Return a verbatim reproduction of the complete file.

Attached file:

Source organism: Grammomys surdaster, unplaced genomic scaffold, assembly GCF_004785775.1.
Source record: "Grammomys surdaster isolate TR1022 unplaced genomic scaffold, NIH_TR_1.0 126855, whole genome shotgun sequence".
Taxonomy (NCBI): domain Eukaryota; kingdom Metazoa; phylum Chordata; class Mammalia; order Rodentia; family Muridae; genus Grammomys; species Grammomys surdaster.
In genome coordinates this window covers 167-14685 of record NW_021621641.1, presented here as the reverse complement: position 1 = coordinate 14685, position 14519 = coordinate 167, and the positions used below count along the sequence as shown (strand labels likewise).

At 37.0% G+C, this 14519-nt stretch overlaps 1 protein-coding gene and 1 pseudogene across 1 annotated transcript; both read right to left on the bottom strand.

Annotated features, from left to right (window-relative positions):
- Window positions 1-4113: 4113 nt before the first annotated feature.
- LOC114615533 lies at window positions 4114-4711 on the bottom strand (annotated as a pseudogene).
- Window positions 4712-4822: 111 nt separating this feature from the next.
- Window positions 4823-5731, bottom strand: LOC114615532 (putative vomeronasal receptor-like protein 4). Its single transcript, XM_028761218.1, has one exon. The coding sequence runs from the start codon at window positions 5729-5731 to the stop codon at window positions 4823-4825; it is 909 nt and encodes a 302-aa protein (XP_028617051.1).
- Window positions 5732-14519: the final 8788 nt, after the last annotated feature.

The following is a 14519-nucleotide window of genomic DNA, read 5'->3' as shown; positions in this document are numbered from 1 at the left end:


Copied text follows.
Source organism: Grammomys surdaster, unplaced genomic scaffold, assembly GCF_004785775.1.
Source record: "Grammomys surdaster isolate TR1022 unplaced genomic scaffold, NIH_TR_1.0 126855, whole genome shotgun sequence".
Taxonomy (NCBI): domain Eukaryota; kingdom Metazoa; phylum Chordata; class Mammalia; order Rodentia; family Muridae; genus Grammomys; species Grammomys surdaster.
In genome coordinates this window covers 167-14685 of record NW_021621641.1, presented here as the reverse complement: position 1 = coordinate 14685, position 14519 = coordinate 167, and the positions used below count along the sequence as shown (strand labels likewise).

At 37.0% G+C, this 14519-nt stretch overlaps 1 protein-coding gene and 1 pseudogene across 1 annotated transcript; both read right to left on the bottom strand.

Annotated features, from left to right (window-relative positions):
- Window positions 1-4113: 4113 nt before the first annotated feature.
- LOC114615533 lies at window positions 4114-4711 on the bottom strand (annotated as a pseudogene).
- Window positions 4712-4822: 111 nt separating this feature from the next.
- Window positions 4823-5731, bottom strand: LOC114615532 (putative vomeronasal receptor-like protein 4). Its single transcript, XM_028761218.1, has one exon. The coding sequence runs from the start codon at window positions 5729-5731 to the stop codon at window positions 4823-4825; it is 909 nt and encodes a 302-aa protein (XP_028617051.1).
- Window positions 5732-14519: the final 8788 nt, after the last annotated feature.

The following is a 14519-nucleotide window of genomic DNA, read 5'->3' as shown; positions in this document are numbered from 1 at the left end: